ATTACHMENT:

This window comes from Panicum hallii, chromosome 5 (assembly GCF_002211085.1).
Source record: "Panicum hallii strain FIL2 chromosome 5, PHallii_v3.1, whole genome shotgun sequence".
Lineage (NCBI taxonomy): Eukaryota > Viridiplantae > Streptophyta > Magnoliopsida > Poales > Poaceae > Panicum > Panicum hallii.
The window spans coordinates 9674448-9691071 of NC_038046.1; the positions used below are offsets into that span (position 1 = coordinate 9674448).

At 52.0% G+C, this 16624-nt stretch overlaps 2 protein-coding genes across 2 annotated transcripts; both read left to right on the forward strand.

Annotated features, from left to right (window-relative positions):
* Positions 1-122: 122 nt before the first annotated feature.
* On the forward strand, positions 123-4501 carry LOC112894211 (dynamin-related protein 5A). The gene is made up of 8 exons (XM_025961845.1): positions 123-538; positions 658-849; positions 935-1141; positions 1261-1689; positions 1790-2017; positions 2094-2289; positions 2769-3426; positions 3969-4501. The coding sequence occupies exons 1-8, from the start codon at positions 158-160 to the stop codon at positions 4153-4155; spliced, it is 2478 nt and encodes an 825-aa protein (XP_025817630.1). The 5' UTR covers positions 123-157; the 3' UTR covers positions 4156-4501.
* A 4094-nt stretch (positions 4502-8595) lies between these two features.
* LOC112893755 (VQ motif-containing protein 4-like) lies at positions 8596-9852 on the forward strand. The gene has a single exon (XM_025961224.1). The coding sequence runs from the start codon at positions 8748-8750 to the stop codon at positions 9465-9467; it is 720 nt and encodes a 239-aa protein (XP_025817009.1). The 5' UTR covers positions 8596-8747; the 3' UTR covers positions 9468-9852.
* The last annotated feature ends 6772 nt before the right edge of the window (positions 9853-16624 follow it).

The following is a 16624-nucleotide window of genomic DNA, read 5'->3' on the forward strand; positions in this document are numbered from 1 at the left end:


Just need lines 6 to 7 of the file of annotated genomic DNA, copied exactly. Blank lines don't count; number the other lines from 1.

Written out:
Annotated features, from left to right (window-relative positions):
* Positions 1-122: 122 nt before the first annotated feature.